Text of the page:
HUNTSVILLE, Ala. (Aug. 2, 2019) – Two Energy Division workshops brought dozens of contractors from throughout the country to the U.S. Army Engineering and Support Center, Huntsville, July 25.
One workshop focused on the Energy Savings Performance Contracting Program and the measurement and verification process therein, while the other focused on safety. Both groups started the day together in a joint workshop.
Boyce Ross, Huntsville Center’s acting deputy commander (civilian) and director of Engineering, opened the event by welcoming attendees and giving a historical overview of Huntsville Center, explaining how it fits into the greater Corps of Engineers picture.
“From the beginning we started developing expertise that no other organization in the Corps of Engineers either had the ability to develop from a technical perspective, or it wasn’t normal, regularly occurring work that the Corps of Engineers’ districts could perform,” Ross said.
What that’s evolved into, he continued, is an array of Centers of Expertise with a lineup of experts in a variety of complex technical specialties. One area of expertise that goes back to the 1970s, Ross added, is the Installation Support Technical Center of Expertise, which includes the Energy Division.
“A lot of the innovative things that have happened in the energy field have a genesis in Huntsville Center,” he said. “Energy Savings Performance Contracting is one of them. Between us and the Department of Energy, we’re the only game in town for the Department of Defense.”
ESPC workshop attendees included members of various utility companies and representatives from every energy-service company under Huntsville Center’s ESPC Multiple Award Task Order, along with Huntsville Center Energy Division professionals and, as a special guest, the program director of DOE’s Federal Energy Management Program, Robert Ivester.
The ESPC program gives federal agencies a way to make improvements to existing infrastructure at military installations to increase energy efficiency, ensure energy resilience, and save taxpayer money – all without the requirement of upfront capital costs or congressional funds.
ESPC contract vehicles leverage third-party financing to fund these energy-conservation measures. This approach is especially handy for installations that do not have funds already budgeted for improvements on existing infrastructure.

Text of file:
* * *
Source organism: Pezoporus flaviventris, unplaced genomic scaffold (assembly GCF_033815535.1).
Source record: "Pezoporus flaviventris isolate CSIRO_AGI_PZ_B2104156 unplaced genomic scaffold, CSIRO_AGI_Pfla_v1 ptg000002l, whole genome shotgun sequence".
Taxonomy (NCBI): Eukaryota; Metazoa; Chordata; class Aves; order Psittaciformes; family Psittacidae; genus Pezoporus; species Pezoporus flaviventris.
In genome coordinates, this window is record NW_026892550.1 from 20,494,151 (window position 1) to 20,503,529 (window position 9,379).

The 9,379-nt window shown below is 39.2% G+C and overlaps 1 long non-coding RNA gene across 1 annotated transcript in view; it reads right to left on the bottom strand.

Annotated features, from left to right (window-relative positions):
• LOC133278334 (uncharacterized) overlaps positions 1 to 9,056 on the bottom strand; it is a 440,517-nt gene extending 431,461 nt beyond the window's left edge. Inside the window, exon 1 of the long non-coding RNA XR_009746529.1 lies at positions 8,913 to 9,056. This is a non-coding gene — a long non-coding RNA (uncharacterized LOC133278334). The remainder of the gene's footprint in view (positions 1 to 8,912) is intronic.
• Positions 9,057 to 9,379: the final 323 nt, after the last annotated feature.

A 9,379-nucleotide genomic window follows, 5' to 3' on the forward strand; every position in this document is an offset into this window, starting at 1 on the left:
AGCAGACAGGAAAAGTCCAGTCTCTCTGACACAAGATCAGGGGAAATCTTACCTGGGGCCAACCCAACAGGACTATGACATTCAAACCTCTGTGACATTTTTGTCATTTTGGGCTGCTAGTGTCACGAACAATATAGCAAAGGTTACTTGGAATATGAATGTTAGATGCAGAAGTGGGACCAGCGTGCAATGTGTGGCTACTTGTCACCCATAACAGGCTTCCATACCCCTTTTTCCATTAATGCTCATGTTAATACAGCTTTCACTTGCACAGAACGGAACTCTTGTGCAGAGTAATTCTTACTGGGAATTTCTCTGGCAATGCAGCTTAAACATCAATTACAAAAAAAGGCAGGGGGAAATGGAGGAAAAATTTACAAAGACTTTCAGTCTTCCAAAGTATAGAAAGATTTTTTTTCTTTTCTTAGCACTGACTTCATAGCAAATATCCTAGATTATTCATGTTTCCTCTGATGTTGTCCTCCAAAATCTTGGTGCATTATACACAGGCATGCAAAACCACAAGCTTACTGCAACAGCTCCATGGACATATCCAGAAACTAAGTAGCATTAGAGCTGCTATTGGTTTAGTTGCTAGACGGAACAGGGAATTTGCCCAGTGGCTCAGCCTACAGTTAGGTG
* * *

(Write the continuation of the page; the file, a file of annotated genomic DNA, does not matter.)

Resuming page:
As part of the ESPC process, Huntsville Center maintains an Indefinite Delivery/Indefinite Quantity Multiple Award Task Order, which has a current roster of 13 energy-service companies, or ESCOs. For each project, the ESCO that secures the contract is responsible for producing upfront capital costs through a financier. The ESCO and financier are then paid from the savings generated by the energy-conservation measures the ESCO produces for the installation.
The measurement and verification process ensures a project is meeting those energy savings requirements, which are outlined in the contract. The process must be conducted annually throughout the life of the contract, which can be up to 25 years.
For fiscal 2018 alone, Huntsville Center’s ESPC Program racked up more than $102 million in verified savings.
“The main purpose of the workshop was to share experiences with each other about the measurement and verification process, and also to come up with a common understanding between the ESCO community and us about the process we need to follow, how we decide on site visits, how we communicate back and forth, and how we handle any issues that might come up,” said Shah Alam, Huntsville Center ESPC program manager.
With help from several of his Huntsville Center colleagues, Safety Manager Will Eggleston led the safety workshop, which was aimed at prime contractor safety officers. The main focus was how to operate in accordance with the Corps of Engineers’ Safety and Health Requirements Manual, Engineering Manual 385-1-1. The workshop also covered best practices, strategies to prevent workplace mishaps, and ways of eliminating worksite hazards.
For the working luncheon, corporate safety officers took the lead and discussed their own safety lessons learned.
The two workshops also happened to overlap with Day 2 of the adjacent Electronic Security Systems Contractor Safety Summit, the attendees of which joined the Energy Division’s one-day safety workshop on the summit’s second day.
Kyle Shireman, the safety manager for the Electronic Technology Division, joined forces with Eggleston for the combined workshop. Shireman said, despite any differences in areas of expertise, the attendees were able to benefit from each other’s safety knowledge, skills and experience.
“It worked out perfectly that way,” Shireman said. “Both sides really liked it because they started hearing other programs’ issues and seeing that they’re not alone with those issues.”
To learn more about the ESPC process, visit www.energy.gov/eere/femp/resources-implementing-federal-energy-savings-performance-contracts.
Check out the related story, "Huntsville Center safety manager helps boost contractors' safety acumen," at www.hnc.usace.army.mil/Media/News-Stories/Article/1924154
“Q&A: This is why Energy Savings Performance Contracts are a ‘big deal’”: https://www.energy.gov/eere/articles/qa-why-energy-savings-performance-contracts-are-big-deal
Check out USACE Engineering Manual 385-1-1 at https://www.publications.usace.army.mil/Portals/76/Publications/EngineerManuals/EM_385-1-1.pdf